John Stevens: ‘We need to be constantly reminded of Kent State’

Americans’ pride themselves in the constitutional guarantee of peaceful protest. But when either side in a standoff pulls the trigger, turning a demonstration violent, a voice is lost.  A larger message is sent. Disagreement, civil disobedience, can be deadly.

Such was the case on May 4, 1970 – the Kent State Massacre.

I was in my senior year of high school, working at a local grocery store. As the news became the topic of discussion, one of my co-workers, who was about 10 years older, commented. The essence of his view was: “The students got what they deserved. Don’t challenge the government. The Viet Nam war is right and just.”

He scared me, in more ways than one. I asked: “Is it fair — students protesting with rocks and National Guard with rifles?” His response was: “They could have got more students if they were more accurate.”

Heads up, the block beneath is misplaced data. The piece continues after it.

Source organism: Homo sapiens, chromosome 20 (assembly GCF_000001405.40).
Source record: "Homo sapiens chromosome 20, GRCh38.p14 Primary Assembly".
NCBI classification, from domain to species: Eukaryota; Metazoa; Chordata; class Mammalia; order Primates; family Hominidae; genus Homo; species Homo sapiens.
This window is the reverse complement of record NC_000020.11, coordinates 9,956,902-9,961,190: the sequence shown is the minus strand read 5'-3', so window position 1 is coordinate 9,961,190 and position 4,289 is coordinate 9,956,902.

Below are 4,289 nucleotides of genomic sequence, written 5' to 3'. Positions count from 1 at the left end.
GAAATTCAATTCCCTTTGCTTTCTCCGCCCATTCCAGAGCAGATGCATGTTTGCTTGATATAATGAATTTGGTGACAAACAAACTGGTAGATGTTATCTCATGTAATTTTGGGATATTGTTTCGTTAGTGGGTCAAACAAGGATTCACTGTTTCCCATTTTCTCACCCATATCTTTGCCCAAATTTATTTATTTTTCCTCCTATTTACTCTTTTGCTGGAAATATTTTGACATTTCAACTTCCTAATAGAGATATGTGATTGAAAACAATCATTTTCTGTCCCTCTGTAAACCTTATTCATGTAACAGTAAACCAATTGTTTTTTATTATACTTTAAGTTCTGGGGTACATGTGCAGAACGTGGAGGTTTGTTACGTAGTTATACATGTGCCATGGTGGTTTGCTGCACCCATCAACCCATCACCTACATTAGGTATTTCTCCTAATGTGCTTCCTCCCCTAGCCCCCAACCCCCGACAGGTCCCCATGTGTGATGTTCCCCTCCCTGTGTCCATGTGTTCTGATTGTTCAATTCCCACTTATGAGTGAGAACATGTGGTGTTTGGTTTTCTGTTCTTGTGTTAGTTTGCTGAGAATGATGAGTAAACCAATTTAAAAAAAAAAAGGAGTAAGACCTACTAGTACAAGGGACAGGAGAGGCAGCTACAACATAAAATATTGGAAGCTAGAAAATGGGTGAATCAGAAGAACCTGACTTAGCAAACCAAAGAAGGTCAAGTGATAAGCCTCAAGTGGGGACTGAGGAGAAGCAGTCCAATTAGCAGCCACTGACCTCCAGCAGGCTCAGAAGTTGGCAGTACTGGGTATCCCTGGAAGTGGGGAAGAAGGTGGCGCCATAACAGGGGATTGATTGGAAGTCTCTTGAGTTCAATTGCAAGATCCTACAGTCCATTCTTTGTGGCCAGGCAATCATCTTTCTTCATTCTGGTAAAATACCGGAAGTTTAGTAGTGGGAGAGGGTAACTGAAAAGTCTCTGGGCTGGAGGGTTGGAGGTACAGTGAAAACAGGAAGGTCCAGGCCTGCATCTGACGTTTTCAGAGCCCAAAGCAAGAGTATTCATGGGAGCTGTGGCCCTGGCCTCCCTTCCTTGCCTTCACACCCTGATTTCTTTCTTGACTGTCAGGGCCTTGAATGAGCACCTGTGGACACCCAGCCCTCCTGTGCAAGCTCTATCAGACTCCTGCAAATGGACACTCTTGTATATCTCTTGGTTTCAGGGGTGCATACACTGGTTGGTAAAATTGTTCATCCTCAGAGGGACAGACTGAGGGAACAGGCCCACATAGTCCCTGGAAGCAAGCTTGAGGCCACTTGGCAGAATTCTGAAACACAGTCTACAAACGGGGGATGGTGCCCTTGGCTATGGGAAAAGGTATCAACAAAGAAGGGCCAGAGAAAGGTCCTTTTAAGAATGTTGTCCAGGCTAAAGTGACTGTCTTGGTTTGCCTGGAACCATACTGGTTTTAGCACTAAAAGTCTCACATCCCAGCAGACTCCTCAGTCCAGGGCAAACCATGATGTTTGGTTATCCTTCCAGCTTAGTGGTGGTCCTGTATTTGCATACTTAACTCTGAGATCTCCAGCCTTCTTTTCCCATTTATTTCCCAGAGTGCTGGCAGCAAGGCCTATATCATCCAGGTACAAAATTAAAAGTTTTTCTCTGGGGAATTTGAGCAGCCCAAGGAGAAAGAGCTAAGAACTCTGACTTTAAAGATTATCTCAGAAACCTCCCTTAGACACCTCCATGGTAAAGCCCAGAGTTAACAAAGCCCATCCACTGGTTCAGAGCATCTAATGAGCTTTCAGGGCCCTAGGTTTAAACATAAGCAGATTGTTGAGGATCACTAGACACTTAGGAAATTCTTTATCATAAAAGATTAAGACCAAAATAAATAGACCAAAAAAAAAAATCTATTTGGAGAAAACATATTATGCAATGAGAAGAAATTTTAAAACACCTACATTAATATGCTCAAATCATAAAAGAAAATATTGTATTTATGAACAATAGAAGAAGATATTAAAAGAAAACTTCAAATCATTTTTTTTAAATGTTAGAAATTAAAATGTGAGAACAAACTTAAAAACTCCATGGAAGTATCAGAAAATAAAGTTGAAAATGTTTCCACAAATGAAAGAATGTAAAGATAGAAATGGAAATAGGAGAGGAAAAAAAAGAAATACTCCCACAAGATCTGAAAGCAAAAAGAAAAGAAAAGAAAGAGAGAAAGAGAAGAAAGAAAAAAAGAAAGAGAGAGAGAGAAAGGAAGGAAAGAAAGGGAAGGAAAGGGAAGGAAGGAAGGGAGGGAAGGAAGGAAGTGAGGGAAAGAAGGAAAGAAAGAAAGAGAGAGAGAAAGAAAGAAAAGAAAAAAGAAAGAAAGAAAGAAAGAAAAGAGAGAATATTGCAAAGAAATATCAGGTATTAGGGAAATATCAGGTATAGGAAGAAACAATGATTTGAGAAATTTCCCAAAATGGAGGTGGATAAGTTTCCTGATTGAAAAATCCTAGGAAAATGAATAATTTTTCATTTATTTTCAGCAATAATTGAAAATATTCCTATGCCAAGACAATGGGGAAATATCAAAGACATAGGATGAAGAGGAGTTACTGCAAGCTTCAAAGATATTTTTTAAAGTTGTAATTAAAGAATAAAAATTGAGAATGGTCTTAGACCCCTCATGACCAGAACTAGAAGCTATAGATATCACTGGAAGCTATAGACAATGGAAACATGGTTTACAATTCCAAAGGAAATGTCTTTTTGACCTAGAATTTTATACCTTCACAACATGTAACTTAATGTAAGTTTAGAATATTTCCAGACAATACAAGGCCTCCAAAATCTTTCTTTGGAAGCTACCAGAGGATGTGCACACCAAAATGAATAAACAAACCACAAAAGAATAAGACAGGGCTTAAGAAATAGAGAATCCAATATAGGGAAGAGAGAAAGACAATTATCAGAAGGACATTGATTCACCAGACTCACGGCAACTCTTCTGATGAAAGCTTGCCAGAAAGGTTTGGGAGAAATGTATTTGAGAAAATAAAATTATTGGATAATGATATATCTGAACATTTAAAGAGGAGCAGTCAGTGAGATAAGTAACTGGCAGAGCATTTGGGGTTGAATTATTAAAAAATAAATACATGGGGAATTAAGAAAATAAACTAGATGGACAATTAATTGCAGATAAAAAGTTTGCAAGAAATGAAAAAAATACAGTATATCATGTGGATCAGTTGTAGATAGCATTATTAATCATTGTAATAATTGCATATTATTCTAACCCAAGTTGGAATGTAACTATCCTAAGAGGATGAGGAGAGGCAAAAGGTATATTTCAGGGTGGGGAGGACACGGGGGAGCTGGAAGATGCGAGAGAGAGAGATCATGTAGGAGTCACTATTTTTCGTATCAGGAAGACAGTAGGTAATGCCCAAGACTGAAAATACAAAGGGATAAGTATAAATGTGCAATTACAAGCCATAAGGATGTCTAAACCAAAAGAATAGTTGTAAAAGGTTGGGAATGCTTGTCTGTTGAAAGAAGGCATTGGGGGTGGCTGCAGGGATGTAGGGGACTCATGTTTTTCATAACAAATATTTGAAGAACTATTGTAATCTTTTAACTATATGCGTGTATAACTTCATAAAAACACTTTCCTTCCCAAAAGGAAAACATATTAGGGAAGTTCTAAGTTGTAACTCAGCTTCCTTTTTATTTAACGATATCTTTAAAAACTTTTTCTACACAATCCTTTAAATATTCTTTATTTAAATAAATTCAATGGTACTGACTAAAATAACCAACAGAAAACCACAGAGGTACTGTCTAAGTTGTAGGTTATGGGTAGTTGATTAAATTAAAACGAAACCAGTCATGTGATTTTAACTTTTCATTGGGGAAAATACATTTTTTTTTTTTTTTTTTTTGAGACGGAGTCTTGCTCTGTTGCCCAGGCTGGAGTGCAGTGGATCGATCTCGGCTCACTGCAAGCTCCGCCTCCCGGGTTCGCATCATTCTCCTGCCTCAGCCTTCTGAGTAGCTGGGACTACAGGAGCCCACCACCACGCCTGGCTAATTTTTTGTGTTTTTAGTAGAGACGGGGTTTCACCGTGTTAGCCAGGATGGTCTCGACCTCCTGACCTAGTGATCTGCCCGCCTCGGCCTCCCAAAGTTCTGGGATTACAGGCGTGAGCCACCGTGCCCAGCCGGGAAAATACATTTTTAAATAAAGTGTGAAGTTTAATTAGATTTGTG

We need to be constantly reminded of the Kent State shootings. This historical incident demonstrates what happens when good people lose control.  In a political disagreement, if a philosophy becomes more important than a human life we are devaluing our democracy and our society.

Look at what is going on today. Protests against the coronavirus lockdown.  This creates a similar environment where human life can be seen as less important than a political agenda.

John Stevens is a lecturer in the School of Business at St. Bonaventure University.

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